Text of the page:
But much more than a study of women and the church or the feminization of piety, the book links new female lay associations beginning in the 1840s to the surprisingly early politicization of Catholic women in Mexico. Drawing on a wealth of archival materials spanning more than a century of Mexican political life, Chowning boldly argues that Catholic women played a vital role in the church’s resurrection as a political force in Mexico after liberal policies left it for dead.

Shedding light on the importance of informal political power, this book places Catholic women at the forefront of Mexican conservatism and shows how they kept loyalty to the church strong when the church itself was weak.

Jessica L. Wright, The Care of the Brain in Early Christianity. 2022

University of California Press

Cerebral subjectivity—the identification of the individual self with the brain—is a belief that has become firmly entrenched in modern science and popular culture. In The Care of the Brain in Early Christianity, Jessica Wright traces its roots to tensions within early Christianity over the brain’s role in self-governance and its inherent vulnerability. Examining how early Christians appropriated medical ideas, Wright tracks how they used these ideas for teaching ascetic practices, developing therapeutics for the soul, and finding a path to salvation. Bringing a medical lens to religious discourse, this text demonstrates that rather than rejecting medical traditions, early Christianity developed by creatively integrating them.

Matteo Binasco, French Missionaries in Acadia/Nova Scotia, 1654-1755: On a Risky Edge. 2022

Palgrave Macmillan

This book investigates and assesses how and to what extent the French Catholic missionaries carried out their evangelical activity amid the natives of Acadia/Nova Scotia from the mid-seventeenth century until 1755, the year of the Great Deportation of the Acadians. It provides a new understanding of the role played by the French missionaries in the most peripheral and less populated area of Canada during the colonial period. The decision to focus on this period is dictated by the need to investigate how and to which extent the French missionaries sought to carry out their activity within a contested territory which was exposed to the pressures coming out of both French and British imperial interests.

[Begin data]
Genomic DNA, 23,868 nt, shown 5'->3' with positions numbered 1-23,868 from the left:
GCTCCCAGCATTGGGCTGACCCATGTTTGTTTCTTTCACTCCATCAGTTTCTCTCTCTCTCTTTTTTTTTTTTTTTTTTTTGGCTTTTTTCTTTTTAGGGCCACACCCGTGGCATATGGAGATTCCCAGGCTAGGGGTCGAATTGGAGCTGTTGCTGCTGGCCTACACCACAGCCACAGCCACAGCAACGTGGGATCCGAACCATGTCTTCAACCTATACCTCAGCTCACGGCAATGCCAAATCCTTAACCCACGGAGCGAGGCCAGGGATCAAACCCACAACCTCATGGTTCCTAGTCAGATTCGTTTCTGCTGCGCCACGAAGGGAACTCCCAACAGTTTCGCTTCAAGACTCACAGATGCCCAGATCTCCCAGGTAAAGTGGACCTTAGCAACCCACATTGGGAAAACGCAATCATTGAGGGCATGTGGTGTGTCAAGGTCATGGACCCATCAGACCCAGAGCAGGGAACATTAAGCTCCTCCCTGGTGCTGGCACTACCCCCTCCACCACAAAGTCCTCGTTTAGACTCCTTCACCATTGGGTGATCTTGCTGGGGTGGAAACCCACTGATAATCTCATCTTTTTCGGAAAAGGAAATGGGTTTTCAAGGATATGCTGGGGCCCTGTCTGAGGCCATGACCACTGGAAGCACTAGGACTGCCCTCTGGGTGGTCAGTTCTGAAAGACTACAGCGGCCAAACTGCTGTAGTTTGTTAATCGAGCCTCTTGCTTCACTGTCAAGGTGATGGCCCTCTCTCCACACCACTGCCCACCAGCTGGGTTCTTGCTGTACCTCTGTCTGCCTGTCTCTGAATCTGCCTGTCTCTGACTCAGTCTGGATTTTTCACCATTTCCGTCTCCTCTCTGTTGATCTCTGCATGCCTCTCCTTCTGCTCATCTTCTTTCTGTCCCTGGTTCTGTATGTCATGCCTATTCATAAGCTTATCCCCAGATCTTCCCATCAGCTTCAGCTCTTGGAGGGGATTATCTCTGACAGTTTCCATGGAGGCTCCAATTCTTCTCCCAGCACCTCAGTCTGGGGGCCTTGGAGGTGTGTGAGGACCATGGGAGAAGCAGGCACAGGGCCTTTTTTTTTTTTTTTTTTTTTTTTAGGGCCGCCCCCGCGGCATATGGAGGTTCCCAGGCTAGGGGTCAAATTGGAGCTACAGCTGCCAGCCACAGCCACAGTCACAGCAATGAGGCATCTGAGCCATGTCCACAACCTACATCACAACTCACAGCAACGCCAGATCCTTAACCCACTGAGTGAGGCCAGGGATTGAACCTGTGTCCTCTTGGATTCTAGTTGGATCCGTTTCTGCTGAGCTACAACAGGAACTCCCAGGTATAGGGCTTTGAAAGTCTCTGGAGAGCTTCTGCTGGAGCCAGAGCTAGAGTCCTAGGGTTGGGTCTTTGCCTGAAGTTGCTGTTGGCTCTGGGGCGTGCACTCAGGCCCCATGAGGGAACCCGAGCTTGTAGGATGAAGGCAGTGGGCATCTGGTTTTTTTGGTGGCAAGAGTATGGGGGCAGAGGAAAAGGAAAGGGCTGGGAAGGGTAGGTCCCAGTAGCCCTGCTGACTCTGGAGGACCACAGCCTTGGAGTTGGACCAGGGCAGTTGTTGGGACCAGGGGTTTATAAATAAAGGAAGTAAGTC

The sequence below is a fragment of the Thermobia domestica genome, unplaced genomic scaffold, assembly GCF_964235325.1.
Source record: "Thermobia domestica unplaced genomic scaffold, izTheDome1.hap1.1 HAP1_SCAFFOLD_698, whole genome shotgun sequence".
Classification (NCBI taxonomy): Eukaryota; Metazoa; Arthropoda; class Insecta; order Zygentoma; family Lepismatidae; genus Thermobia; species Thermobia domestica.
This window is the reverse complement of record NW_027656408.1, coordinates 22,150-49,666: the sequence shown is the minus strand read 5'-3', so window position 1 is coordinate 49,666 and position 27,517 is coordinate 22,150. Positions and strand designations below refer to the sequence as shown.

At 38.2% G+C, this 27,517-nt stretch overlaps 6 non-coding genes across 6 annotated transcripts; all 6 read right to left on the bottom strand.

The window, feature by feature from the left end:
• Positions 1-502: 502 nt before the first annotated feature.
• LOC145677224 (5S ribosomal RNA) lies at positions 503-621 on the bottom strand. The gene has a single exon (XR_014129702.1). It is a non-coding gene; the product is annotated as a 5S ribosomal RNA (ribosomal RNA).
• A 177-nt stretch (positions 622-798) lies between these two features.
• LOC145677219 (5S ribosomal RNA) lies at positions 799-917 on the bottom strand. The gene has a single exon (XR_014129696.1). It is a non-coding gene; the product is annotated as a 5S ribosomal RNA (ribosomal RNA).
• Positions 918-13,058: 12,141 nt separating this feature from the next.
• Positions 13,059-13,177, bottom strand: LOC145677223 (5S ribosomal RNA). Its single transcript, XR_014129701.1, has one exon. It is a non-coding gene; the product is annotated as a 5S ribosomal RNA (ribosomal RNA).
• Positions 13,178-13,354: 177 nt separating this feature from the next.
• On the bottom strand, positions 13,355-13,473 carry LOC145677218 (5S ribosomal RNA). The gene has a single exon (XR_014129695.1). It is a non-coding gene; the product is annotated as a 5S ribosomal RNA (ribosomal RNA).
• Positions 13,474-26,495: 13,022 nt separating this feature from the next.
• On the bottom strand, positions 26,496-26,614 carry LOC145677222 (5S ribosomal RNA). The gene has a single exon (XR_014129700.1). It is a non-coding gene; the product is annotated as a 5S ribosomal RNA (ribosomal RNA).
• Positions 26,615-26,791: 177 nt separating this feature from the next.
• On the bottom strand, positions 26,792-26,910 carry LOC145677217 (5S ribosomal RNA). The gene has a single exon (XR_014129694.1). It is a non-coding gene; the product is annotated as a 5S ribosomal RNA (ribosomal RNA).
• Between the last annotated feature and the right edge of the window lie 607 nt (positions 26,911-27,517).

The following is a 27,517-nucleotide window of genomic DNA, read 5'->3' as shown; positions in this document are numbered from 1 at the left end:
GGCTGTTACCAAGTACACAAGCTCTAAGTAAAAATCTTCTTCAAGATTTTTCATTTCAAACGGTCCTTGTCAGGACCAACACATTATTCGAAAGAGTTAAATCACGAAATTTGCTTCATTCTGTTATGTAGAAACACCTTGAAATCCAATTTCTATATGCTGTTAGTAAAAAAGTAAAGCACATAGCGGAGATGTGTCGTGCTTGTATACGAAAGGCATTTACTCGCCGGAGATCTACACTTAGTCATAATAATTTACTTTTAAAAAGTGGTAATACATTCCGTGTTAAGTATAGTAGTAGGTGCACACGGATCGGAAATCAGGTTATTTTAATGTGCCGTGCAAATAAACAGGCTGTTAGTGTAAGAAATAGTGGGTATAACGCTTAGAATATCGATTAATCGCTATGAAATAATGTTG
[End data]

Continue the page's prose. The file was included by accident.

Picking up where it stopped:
Joseph Forde, Before and Beyond the “Big Society”: John Milbank and the Church of England’s Approach to Welfare. 2022

James Clarke & Co.

John Milbank's theology has shaped much modern political thinking both within and without the Church. In Before and Beyond the 'Big Society', Joseph Forde presents the first study devoted exclusively to John Milbank's theology of welfare, and how it has influenced policy in the Church of England since 2008. By examining the favourable response the Church gave to the 'Big Society' project in 2010-12, Forde shows that Milbank's Blue Socialist fingerprint increasingly dominates. However, this theology has not evolved in a vacuum and Forde expertly places it in its historical and theoretical context. He offers a detailed critical discussion of Milbank's own critique of what has been the mainstream (Temple) Anglican theology of welfare in the Church of England since the 1940s, and a fresh contribution to the assessment of Anglican social theology. Finally, he demonstrates how Milbank's ideas have been furthered by other influential Anglicans. It is this influence that will carry the greatest implications for the Church of England's policy on welfare going forward, making this study relevant to all who care about its contribution to the provision of welfare.